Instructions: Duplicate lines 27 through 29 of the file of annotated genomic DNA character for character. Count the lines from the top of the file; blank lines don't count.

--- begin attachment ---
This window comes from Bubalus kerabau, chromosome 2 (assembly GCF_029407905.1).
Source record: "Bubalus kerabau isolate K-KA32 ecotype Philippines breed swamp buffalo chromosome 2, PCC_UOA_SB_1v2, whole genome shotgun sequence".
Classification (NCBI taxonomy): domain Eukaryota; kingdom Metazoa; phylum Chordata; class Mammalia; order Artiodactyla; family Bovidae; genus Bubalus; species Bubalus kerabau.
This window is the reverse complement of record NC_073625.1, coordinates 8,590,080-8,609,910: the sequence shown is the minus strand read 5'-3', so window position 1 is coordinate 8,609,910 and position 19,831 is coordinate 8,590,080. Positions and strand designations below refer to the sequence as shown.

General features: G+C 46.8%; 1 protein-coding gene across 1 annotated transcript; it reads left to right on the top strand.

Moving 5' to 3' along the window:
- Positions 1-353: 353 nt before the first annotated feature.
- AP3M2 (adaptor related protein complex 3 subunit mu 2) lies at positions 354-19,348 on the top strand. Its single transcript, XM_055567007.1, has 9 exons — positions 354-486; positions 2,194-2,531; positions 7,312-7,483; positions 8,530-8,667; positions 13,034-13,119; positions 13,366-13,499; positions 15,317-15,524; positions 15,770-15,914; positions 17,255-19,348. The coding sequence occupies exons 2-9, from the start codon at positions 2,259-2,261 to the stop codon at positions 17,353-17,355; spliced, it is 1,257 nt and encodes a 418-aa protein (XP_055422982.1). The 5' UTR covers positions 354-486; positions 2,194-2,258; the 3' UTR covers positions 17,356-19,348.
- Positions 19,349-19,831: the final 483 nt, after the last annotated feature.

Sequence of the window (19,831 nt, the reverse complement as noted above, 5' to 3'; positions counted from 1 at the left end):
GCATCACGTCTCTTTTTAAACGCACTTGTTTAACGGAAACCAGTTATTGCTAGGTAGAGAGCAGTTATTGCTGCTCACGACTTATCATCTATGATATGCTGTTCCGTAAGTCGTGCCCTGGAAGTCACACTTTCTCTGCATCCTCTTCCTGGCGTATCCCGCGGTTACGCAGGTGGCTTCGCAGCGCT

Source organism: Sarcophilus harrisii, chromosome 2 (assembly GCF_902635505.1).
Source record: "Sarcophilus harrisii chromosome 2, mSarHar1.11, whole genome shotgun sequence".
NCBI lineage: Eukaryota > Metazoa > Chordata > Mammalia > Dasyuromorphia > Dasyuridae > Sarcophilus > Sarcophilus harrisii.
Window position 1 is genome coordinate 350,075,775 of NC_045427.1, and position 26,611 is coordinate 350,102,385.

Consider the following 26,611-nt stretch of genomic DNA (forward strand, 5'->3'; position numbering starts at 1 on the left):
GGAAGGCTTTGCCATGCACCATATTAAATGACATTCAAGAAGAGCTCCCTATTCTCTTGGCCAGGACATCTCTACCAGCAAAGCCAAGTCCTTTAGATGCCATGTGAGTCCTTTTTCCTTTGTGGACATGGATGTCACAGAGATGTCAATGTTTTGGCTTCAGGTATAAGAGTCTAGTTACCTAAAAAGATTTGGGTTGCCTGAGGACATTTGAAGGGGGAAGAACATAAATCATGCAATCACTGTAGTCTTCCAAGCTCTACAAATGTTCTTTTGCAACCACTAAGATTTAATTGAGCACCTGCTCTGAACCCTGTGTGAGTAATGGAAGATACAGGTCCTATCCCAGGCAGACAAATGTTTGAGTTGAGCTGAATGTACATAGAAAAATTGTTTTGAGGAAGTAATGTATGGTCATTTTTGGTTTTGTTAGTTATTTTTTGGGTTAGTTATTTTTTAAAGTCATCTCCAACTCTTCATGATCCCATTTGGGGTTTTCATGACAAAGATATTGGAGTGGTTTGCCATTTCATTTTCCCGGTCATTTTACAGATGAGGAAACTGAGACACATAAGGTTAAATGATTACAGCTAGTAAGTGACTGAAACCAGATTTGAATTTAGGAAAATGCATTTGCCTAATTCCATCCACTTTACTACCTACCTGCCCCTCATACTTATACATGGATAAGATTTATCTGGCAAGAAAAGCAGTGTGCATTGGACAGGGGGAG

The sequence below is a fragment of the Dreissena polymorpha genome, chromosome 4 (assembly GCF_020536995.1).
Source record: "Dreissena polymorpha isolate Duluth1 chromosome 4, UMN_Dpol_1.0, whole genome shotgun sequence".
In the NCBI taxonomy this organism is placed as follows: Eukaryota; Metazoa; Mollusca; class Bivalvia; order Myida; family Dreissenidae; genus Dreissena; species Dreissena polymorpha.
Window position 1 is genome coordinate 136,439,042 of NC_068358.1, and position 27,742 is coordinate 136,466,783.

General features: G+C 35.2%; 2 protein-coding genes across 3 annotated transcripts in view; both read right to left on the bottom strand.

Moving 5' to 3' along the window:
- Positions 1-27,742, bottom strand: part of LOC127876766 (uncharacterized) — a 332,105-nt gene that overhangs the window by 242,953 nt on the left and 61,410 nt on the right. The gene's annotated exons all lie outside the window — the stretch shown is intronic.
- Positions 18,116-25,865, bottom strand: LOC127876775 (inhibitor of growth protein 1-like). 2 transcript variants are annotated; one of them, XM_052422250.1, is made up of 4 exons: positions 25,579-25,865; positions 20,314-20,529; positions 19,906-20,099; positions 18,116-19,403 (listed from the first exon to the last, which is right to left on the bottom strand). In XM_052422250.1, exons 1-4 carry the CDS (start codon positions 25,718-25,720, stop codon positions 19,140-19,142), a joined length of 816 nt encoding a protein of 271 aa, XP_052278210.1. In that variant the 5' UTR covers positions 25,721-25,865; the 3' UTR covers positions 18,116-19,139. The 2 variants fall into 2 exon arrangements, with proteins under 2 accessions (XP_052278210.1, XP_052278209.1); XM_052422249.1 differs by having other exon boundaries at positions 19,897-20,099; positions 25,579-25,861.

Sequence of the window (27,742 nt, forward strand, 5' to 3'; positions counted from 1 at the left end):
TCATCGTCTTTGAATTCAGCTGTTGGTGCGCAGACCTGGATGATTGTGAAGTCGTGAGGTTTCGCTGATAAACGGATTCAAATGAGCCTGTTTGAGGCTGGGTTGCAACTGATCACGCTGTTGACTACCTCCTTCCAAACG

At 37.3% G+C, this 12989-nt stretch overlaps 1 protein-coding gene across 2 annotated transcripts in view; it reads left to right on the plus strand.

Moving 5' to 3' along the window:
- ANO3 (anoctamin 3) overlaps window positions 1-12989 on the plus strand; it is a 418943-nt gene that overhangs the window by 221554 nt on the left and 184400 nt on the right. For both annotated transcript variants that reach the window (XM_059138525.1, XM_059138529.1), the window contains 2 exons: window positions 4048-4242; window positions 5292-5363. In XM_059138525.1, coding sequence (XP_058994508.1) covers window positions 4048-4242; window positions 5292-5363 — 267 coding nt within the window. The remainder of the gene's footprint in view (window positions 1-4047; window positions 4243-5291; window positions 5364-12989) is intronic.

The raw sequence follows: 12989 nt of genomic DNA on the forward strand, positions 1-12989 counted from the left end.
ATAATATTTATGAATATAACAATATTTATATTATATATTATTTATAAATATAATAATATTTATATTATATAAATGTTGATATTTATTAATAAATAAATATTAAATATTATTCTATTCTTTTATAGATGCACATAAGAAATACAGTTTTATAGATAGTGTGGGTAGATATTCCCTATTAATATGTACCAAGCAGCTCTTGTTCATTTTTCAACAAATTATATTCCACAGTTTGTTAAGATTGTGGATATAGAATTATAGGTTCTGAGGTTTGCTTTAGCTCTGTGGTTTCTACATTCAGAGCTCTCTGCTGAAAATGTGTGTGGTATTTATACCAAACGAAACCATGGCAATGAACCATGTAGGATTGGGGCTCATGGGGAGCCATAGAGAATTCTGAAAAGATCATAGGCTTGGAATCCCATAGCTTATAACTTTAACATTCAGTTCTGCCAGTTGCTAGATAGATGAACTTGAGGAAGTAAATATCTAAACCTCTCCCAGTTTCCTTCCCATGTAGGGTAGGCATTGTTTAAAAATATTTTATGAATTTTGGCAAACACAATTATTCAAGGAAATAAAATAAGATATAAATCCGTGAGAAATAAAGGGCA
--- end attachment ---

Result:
TCATCGTCTTTGAATTCAGCTGTTGGTGCGCAGACCTGGATGATTGTGAAGTCGTGAGGTTTCGCTGATAAACGGATTCAAATGAGCCTGTTTGAGGCTGGGTTGCAACTGATCACGCTGTTGACTACCTCCTTCCAAACG

At 37.3% G+C, this 12989-nt stretch overlaps 1 protein-coding gene across 2 annotated transcripts in view; it reads left to right on the plus strand.

Moving 5' to 3' along the window: